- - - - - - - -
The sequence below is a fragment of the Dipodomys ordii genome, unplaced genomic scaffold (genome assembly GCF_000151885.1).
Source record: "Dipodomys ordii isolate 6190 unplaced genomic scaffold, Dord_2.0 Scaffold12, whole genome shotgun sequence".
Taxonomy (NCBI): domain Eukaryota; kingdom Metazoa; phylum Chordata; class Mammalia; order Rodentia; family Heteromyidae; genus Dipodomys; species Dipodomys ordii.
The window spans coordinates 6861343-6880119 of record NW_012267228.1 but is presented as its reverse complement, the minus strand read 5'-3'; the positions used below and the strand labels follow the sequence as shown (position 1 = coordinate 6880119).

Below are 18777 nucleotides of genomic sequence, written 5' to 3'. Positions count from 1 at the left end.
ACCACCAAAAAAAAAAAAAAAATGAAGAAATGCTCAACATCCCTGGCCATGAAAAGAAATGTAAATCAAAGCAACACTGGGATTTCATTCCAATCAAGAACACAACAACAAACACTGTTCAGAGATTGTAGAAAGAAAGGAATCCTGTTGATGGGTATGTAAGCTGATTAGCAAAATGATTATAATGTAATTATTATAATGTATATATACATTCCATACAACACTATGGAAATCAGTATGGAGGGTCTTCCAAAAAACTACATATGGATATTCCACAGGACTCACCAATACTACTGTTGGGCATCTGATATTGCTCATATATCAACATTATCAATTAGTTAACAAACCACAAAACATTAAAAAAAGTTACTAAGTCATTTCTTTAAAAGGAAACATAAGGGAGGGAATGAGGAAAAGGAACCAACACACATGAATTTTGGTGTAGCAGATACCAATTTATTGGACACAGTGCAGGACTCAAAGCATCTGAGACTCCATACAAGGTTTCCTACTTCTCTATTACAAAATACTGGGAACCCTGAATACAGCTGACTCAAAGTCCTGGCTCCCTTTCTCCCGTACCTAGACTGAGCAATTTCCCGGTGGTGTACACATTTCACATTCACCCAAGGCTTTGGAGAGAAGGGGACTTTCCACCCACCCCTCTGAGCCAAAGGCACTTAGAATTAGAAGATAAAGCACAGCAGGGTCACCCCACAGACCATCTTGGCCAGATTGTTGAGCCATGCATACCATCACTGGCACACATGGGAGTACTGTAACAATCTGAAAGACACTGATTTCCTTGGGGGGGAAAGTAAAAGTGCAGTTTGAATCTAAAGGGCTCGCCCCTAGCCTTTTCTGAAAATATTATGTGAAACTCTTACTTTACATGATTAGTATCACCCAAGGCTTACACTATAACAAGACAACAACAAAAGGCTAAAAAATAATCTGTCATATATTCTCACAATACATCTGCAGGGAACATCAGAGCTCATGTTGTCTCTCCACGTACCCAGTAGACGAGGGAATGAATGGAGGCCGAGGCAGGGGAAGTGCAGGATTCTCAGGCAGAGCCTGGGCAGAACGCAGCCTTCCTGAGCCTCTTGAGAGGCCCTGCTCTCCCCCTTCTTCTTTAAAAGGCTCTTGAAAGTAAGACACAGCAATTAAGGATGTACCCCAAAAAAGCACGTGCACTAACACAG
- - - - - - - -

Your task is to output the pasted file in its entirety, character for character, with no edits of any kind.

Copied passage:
The sequence below is a fragment of the Dipodomys ordii genome, unplaced genomic scaffold (genome assembly GCF_000151885.1).
Source record: "Dipodomys ordii isolate 6190 unplaced genomic scaffold, Dord_2.0 Scaffold12, whole genome shotgun sequence".
Taxonomy (NCBI): domain Eukaryota; kingdom Metazoa; phylum Chordata; class Mammalia; order Rodentia; family Heteromyidae; genus Dipodomys; species Dipodomys ordii.
The window spans coordinates 6861343-6880119 of record NW_012267228.1 but is presented as its reverse complement, the minus strand read 5'-3'; the positions used below and the strand labels follow the sequence as shown (position 1 = coordinate 6880119).

Below are 18777 nucleotides of genomic sequence, written 5' to 3'. Positions count from 1 at the left end.
ACCACCAAAAAAAAAAAAAAAATGAAGAAATGCTCAACATCCCTGGCCATGAAAAGAAATGTAAATCAAAGCAACACTGGGATTTCATTCCAATCAAGAACACAACAACAAACACTGTTCAGAGATTGTAGAAAGAAAGGAATCCTGTTGATGGGTATGTAAGCTGATTAGCAAAATGATTATAATGTAATTATTATAATGTATATATACATTCCATACAACACTATGGAAATCAGTATGGAGGGTCTTCCAAAAAACTACATATGGATATTCCACAGGACTCACCAATACTACTGTTGGGCATCTGATATTGCTCATATATCAACATTATCAATTAGTTAACAAACCACAAAACATTAAAAAAAGTTACTAAGTCATTTCTTTAAAAGGAAACATAAGGGAGGGAATGAGGAAAAGGAACCAACACACATGAATTTTGGTGTAGCAGATACCAATTTATTGGACACAGTGCAGGACTCAAAGCATCTGAGACTCCATACAAGGTTTCCTACTTCTCTATTACAAAATACTGGGAACCCTGAATACAGCTGACTCAAAGTCCTGGCTCCCTTTCTCCCGTACCTAGACTGAGCAATTTCCCGGTGGTGTACACATTTCACATTCACCCAAGGCTTTGGAGAGAAGGGGACTTTCCACCCACCCCTCTGAGCCAAAGGCACTTAGAATTAGAAGATAAAGCACAGCAGGGTCACCCCACAGACCATCTTGGCCAGATTGTTGAGCCATGCATACCATCACTGGCACACATGGGAGTACTGTAACAATCTGAAAGACACTGATTTCCTTGGGGGGGAAAGTAAAAGTGCAGTTTGAATCTAAAGGGCTCGCCCCTAGCCTTTTCTGAAAATATTATGTGAAACTCTTACTTTACATGATTAGTATCACCCAAGGCTTACACTATAACAAGACAACAACAAAAGGCTAAAAAATAATCTGTCATATATTCTCACAATACATCTGCAGGGAACATCAGAGCTCATGTTGTCTCTCCACGTACCCAGTAGACGAGGGAATGAATGGAGGCCGAGGCAGGGGAAGTGCAGGATTCTCAGGCAGAGCCTGGGCAGAACGCAGCCTTCCTGAGCCTCTTGAGAGGCCCTGCTCTCCCCCTTCTTCTTTAAAAGGCTCTTGAAAGTAAGACACAGCAATTAAGGATGTACCCCAAAAAAGCACGTGCACTAACACAG